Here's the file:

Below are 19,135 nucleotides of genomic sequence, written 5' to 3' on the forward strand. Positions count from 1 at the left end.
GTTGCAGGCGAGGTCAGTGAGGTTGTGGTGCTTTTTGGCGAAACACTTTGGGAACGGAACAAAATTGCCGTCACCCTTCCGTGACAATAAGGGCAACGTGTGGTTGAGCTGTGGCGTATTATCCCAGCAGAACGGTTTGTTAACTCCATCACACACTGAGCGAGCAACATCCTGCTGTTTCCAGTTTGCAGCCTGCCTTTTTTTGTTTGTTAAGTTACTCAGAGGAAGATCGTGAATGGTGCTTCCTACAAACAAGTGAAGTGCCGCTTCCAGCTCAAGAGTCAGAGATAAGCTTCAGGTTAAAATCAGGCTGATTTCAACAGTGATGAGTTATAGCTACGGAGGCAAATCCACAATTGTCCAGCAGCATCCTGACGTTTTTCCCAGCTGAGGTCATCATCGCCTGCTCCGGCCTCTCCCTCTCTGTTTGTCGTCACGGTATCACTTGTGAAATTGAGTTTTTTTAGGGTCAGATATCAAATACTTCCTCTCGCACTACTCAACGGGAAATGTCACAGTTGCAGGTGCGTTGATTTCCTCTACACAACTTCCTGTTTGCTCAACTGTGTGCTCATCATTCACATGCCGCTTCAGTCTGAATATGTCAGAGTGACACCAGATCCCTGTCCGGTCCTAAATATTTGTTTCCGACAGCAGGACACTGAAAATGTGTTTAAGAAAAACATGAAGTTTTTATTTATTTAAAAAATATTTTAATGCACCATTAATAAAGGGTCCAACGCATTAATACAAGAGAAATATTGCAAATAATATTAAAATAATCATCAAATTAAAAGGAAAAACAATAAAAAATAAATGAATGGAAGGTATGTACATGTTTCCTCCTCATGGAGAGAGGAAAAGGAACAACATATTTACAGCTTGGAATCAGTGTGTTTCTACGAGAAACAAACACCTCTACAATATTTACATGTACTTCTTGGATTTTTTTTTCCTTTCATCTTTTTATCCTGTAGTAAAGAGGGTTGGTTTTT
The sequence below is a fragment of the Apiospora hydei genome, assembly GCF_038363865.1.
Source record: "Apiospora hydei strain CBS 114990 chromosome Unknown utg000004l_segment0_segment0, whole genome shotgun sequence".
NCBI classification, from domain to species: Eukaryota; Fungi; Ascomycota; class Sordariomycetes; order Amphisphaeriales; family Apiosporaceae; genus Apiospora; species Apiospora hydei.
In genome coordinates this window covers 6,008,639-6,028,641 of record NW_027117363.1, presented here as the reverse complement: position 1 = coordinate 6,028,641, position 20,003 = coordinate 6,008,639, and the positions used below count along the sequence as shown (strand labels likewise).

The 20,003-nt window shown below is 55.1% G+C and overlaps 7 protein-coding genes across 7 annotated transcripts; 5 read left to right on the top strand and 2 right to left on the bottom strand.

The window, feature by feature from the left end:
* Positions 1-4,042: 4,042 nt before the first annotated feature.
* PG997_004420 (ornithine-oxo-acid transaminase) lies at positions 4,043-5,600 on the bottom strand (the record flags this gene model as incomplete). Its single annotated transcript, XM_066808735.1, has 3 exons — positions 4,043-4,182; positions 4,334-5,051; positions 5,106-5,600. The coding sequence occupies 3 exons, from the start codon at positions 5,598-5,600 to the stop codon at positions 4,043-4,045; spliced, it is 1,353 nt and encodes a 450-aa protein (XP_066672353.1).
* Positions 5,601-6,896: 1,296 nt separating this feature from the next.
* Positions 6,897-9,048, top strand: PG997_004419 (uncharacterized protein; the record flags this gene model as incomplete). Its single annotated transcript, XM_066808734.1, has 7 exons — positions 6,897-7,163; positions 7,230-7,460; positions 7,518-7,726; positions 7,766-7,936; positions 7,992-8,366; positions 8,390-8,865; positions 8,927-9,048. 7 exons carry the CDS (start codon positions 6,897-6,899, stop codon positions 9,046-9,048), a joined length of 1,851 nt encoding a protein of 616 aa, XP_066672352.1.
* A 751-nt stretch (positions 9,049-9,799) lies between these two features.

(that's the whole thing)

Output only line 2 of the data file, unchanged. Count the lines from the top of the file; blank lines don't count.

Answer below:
GTTGCAGGCGAGGTCAGTGAGGTTGTGGTGCTTTTTGGCGAAACACTTTGGGAACGGAACAAAATTGCCGTCACCCTTCCGTGACAATAAGGGCAACGTGTGGTTGAGCTGTGGCGTATTATCCCAGCAGAACGGTTTGTTAACTCCATCACACACTGAGCGAGCAACATCCTGCTGTTTCCAGTTTGCAGCCTGCCTTTTTTTGTTTGTTAAGTTACTCAGAGGAAGATCGTGAATGGTGCTTCCTACAAACAAGTGAAGTGCCGCTTCCAGCTCAAGAGTCAGAGATAAGCTTCAGGTTAAAATCAGGCTGATTTCAACAGTGATGAGTTATAGCTACGGAGGCAAATCCACAATTGTCCAGCAGCATCCTGACGTTTTTCCCAGCTGAGGTCATCATCGCCTGCTCCGGCCTCTCCCTCTCTGTTTGTCGTCACGGTATCACTTGTGAAATTGAGTTTTTTTAGGGTCAGATATCAAATACTTCCTCTCGCACTACTCAACGGGAAATGTCACAGTTGCAGGTGCGTTGATTTCCTCTACACAACTTCCTGTTTGCTCAACTGTGTGCTCATCATTCACATGCCGCTTCAGTCTGAATATGTCAGAGTGACACCAGATCCCTGTCCGGTCCTAAATATTTGTTTCCGACAGCAGGACACTGAAAATGTGTTTAAGAAAAACATGAAGTTTTTATTTATTTAAAAAATATTTTAATGCACCATTAATAAAGGGTCCAACGCATTAATACAAGAGAAATATTGCAAATAATATTAAAATAATCATCAAATTAAAAGGAAAAACAATAAAAAATAAATGAATGGAAGGTATGTACATGTTTCCTCCTCATGGAGAGAGGAAAAGGAACAACATATTTACAGCTTGGAATCAGTGTGTTTCTACGAGAAACAAACACCTCTACAATATTTACATGTACTTCTTGGATTTTTTTTTCCTTTCATCTTTTTATCCTGTAGTAAAGAGGGTTGGTTTTT